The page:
A grandfather’s memories

MANY of us will have fond memories of visiting grandparents when we were young.

Peeps correspondent Michael Collyer can recall going to see his maternal grandfather, George Holloway, who lived in an old cottage in Knaphill. The first time was as far back as 1936 – and times were certainly different then.

LONG GONE – The Barley Mow pub at the corner of Chobham Road and Barley Mow Lane on the outskirts of Knaphill, and George Holloway. The caption on the 1900s postcard incorrectly locates the pub at Bisley

His grandfather was born in Alton, Hampshire, and had been a publican. It appears he moved around a bit because on the 1901 census he and his wife Ellen and their seven children were living in Slough. His occupation is listed as a beer retailer.

Some of their children, including Michael’s mother, Sarah, were born in Chiswick, one of the siblings was born in Maidenhead, and the youngest was born in Slough.

At a date unknown, George Holloway came to the Knaphill area and ran the Barley Mow pub that was at the corner of Chobham Road and Barley Mow Lane. The building is now a house.

Peeps correspondent Michael Collyer’s grandfather George Holloway

Michael says that his father met his mother at the pub in about 1920 and they married in 1925. It appears last orders were called at the Barley Mow in 1929.

There are some details on the internet that suggest the building dates to the 16th century, and that it closed after there was a murder there!

Michael takes up his memories of his grandfather: “It seems my grandfather had a brother in America who had a lot of money and left it to him. But the cottage in which he lived [in or near Barley Mow Lane] when we visited had very low ceilings, no electricity or gas, although there was a mains water supply.

“It was lit by paraffin lamps and the only heating was from the kitchen range. The toilet was out in the garden about 12 yards from the house.

“My grandad was a lovely man. He looked after himself and was always smartly dressed, often wearing his celluloid collar and tie.

“We cycled there from our home in Maybury and when we arrived he would always say ‘Just in time for a cup of tea’, and I remember him saying to me: ‘Go and get some milk, boy.’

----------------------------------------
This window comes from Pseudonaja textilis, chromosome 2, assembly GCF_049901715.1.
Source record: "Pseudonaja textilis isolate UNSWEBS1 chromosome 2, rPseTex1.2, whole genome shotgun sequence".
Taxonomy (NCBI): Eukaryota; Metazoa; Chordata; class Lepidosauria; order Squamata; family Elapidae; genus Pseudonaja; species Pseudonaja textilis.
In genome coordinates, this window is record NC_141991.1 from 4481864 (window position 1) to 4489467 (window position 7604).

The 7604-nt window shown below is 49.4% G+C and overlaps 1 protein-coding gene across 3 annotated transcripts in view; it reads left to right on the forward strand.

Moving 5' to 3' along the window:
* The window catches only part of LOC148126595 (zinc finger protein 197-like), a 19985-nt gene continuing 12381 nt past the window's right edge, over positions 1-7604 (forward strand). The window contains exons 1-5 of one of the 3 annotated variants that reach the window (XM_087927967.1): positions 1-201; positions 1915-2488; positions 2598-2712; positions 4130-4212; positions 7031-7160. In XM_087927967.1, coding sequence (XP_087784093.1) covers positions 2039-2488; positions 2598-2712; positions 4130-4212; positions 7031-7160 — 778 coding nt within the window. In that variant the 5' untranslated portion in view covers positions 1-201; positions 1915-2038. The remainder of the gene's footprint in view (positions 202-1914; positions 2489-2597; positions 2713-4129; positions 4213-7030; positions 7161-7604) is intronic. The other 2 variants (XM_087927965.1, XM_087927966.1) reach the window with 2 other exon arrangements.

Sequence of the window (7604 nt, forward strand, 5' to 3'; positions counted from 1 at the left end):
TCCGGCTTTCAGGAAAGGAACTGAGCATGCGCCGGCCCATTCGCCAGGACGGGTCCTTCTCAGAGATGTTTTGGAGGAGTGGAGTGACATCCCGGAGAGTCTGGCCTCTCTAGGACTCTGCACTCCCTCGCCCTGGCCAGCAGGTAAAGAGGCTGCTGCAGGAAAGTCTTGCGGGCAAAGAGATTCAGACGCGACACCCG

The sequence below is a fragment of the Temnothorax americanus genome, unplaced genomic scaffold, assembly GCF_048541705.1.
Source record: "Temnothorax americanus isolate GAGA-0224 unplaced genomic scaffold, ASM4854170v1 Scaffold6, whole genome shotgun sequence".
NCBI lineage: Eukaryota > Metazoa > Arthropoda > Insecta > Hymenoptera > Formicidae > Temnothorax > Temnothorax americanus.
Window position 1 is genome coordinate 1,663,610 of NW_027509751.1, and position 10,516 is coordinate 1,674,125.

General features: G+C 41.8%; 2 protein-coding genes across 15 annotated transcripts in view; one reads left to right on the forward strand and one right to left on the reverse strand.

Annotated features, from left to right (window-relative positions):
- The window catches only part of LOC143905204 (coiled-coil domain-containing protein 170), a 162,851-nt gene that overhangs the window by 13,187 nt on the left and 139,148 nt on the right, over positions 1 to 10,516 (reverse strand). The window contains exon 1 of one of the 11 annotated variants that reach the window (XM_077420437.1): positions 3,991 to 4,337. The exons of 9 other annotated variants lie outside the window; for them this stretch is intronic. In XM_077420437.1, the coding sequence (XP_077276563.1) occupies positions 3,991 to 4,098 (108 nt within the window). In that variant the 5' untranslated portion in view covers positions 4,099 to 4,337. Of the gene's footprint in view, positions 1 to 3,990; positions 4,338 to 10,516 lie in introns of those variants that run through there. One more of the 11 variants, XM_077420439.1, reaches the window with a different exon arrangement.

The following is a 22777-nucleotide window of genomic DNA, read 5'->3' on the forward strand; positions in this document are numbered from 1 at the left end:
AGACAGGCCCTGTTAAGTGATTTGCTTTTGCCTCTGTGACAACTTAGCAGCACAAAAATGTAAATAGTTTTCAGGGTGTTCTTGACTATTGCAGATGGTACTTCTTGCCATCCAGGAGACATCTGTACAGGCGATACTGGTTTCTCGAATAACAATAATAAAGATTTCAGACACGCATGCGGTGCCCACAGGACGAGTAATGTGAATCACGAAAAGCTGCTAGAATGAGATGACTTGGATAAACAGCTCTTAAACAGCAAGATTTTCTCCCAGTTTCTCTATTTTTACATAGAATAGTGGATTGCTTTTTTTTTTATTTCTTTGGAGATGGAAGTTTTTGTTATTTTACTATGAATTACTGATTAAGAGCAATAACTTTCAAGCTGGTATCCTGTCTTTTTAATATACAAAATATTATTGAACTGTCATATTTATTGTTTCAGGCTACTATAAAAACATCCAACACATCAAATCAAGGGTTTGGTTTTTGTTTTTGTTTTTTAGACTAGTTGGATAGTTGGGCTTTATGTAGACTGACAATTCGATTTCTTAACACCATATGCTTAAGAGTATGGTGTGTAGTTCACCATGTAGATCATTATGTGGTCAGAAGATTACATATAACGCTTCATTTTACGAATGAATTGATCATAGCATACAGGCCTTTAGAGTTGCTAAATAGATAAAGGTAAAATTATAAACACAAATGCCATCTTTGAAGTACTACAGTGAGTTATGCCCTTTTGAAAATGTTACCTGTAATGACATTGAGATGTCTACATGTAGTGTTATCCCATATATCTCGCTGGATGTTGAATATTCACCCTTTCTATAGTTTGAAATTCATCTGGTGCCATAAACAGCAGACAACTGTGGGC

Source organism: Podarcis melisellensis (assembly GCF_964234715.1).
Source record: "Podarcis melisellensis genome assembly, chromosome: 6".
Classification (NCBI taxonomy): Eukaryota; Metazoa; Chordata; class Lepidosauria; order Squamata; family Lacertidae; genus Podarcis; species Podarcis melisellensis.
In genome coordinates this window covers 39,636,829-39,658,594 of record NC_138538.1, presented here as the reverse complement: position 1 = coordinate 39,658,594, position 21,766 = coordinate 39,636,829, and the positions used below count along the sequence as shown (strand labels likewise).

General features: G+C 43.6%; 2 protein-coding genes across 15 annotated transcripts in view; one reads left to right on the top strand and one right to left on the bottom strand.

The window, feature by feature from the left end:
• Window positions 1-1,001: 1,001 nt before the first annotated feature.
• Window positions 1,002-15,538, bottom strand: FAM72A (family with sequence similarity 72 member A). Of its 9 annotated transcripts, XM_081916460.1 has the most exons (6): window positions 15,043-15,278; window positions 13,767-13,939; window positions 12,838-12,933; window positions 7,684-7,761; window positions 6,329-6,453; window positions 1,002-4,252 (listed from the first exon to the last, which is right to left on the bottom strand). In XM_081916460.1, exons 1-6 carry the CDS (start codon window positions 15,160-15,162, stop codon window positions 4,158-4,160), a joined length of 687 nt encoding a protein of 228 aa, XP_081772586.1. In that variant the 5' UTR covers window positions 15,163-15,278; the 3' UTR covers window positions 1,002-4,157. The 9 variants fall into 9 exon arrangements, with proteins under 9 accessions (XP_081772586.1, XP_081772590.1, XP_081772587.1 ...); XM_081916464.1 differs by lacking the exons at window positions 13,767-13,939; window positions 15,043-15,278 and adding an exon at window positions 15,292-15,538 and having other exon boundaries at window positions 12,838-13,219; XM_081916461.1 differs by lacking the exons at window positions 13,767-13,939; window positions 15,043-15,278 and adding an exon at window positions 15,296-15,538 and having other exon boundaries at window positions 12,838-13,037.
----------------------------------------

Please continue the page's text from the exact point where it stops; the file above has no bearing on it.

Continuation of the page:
“With a jug that held a pint’s worth off I went along Barley Mow Lane, crossing over Anchor Hill Road and into Barnby Road. There was a large white building on the left and then an opening that led to a shed with straw on the floor and in which there was a cow.

The Barley Mow Pub as it was during George Holloway’s tenure

“A man shouted: ‘Have you come for some milk?’ I replied that I had and that my grandfather Mr Holloway had sent me. The man took the jug from me, sat down on a stool and invited me to watch him milk the cow.

“I watched in wonder and when he handed me back the jug I remember the milk felt quite warm. Even then I thought it strange that milk was available straight from a cow as our pasteurised school milk in third-of-a-pint bottles was much more hygienic.”

Michael can still recall the cycle ride back home to Arnold Road in Maybury for tea at about 5 o’clock.

He adds: “Sadly, my grandfather died in 1948, aged 86. But he is still with me when I attend his grave in Horsell churchyard, and I try to keep that tidy.”

If  you have some memories or old pictures relating to the Woking area, call David Rose on 01483 838960, or drop a line to the News & Mail.

David Rose is a local historian and writer who specialises in what he calls “the history within living memory” of people, places and events in the west Surrey area covering towns such as Woking and Guildford. He collects old photos and memorabilia relating to the area and the subject, and regularly gives illustrated local history talks to groups and societies. For enquiries and bookings please phone or email him at: davidrosemedia@gmail.com

Recommended For You

About the Author: Editorial Team